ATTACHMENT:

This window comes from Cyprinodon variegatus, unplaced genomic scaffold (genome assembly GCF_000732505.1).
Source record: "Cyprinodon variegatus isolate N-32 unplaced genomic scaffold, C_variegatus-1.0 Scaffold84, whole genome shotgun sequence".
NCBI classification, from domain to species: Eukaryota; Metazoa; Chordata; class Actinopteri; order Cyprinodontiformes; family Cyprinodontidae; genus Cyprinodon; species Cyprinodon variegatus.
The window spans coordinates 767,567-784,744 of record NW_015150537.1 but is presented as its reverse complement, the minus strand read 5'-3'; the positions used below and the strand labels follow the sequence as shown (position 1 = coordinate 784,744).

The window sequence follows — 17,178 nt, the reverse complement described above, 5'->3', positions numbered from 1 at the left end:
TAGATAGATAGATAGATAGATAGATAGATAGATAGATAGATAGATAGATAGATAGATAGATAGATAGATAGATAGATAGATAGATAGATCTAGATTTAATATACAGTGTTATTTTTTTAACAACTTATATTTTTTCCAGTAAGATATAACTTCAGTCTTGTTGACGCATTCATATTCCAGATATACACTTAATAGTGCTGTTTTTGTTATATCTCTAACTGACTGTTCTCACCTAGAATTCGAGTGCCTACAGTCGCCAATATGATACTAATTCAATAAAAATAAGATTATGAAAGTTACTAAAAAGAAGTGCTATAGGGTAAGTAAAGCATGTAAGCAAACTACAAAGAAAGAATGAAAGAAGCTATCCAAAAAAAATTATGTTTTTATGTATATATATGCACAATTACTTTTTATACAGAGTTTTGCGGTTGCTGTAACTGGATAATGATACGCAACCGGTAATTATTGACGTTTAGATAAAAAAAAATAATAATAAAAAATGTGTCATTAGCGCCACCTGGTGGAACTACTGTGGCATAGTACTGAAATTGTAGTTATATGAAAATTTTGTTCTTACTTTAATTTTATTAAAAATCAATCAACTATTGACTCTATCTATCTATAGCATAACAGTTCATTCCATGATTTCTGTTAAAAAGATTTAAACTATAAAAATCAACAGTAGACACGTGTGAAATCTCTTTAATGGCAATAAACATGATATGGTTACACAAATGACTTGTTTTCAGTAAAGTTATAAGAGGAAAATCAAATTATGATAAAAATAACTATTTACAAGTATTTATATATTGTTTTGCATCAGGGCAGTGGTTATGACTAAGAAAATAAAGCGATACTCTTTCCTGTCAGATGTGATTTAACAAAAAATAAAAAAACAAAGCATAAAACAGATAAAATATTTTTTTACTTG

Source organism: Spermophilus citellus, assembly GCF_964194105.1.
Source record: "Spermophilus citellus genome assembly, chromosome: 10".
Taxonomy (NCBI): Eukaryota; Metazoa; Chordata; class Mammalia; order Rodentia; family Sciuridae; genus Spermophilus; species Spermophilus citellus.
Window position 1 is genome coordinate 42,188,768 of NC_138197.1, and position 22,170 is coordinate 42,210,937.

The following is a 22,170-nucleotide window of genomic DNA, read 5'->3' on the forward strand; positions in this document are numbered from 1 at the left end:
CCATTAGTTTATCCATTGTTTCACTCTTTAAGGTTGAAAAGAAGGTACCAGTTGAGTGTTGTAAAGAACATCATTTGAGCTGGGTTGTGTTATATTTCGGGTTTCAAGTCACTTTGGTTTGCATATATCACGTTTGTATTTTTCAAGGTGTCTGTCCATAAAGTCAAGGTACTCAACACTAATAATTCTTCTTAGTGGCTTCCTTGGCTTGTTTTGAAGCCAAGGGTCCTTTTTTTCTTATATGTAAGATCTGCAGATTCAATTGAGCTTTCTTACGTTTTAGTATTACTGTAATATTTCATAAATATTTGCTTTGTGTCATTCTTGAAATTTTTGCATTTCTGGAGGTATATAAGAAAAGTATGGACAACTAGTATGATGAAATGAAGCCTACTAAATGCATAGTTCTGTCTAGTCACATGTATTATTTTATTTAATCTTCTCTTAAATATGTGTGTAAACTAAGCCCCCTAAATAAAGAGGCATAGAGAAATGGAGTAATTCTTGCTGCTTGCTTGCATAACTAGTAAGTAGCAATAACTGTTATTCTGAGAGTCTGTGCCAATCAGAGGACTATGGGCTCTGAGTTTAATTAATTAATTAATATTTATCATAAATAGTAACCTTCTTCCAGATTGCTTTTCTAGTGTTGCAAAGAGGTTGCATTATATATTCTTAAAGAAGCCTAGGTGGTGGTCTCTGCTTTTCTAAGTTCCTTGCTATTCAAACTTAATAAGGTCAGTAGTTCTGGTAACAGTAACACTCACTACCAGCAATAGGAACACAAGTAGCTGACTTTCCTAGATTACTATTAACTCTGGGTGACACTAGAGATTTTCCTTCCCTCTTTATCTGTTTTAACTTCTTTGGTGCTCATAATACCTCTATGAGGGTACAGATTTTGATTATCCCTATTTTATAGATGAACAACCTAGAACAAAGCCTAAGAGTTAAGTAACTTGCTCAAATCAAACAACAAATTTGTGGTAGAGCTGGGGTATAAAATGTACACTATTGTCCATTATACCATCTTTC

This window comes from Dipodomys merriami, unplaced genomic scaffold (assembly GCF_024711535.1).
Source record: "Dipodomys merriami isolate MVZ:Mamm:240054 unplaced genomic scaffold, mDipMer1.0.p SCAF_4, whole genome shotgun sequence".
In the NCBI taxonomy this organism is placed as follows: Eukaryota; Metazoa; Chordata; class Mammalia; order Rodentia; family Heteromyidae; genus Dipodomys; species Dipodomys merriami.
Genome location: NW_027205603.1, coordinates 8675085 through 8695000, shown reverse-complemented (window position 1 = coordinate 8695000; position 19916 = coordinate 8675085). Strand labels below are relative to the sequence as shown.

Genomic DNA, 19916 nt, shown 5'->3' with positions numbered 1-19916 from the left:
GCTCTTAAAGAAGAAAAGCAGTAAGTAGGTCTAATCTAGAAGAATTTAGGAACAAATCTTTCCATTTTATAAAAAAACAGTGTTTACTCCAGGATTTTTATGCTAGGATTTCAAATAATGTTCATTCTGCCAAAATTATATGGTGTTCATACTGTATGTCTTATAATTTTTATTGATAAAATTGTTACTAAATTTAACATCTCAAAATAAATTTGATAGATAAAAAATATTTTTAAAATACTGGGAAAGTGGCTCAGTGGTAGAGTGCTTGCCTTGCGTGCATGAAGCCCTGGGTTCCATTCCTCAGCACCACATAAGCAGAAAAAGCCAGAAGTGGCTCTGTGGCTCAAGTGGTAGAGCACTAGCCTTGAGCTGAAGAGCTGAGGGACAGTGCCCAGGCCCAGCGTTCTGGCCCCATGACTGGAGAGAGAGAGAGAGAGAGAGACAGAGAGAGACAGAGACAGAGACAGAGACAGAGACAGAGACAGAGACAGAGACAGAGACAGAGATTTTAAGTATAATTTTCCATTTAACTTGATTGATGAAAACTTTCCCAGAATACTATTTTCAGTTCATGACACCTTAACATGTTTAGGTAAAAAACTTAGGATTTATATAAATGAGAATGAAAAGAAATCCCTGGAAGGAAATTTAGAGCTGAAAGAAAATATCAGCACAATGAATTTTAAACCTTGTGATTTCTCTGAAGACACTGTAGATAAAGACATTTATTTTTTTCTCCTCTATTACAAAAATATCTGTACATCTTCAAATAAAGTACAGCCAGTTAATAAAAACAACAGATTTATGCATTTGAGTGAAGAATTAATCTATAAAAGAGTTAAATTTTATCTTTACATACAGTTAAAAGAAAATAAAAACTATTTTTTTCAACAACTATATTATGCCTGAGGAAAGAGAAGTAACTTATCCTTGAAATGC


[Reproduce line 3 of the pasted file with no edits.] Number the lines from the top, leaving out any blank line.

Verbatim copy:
NCBI classification, from domain to species: Eukaryota; Metazoa; Chordata; class Actinopteri; order Cyprinodontiformes; family Cyprinodontidae; genus Cyprinodon; species Cyprinodon variegatus.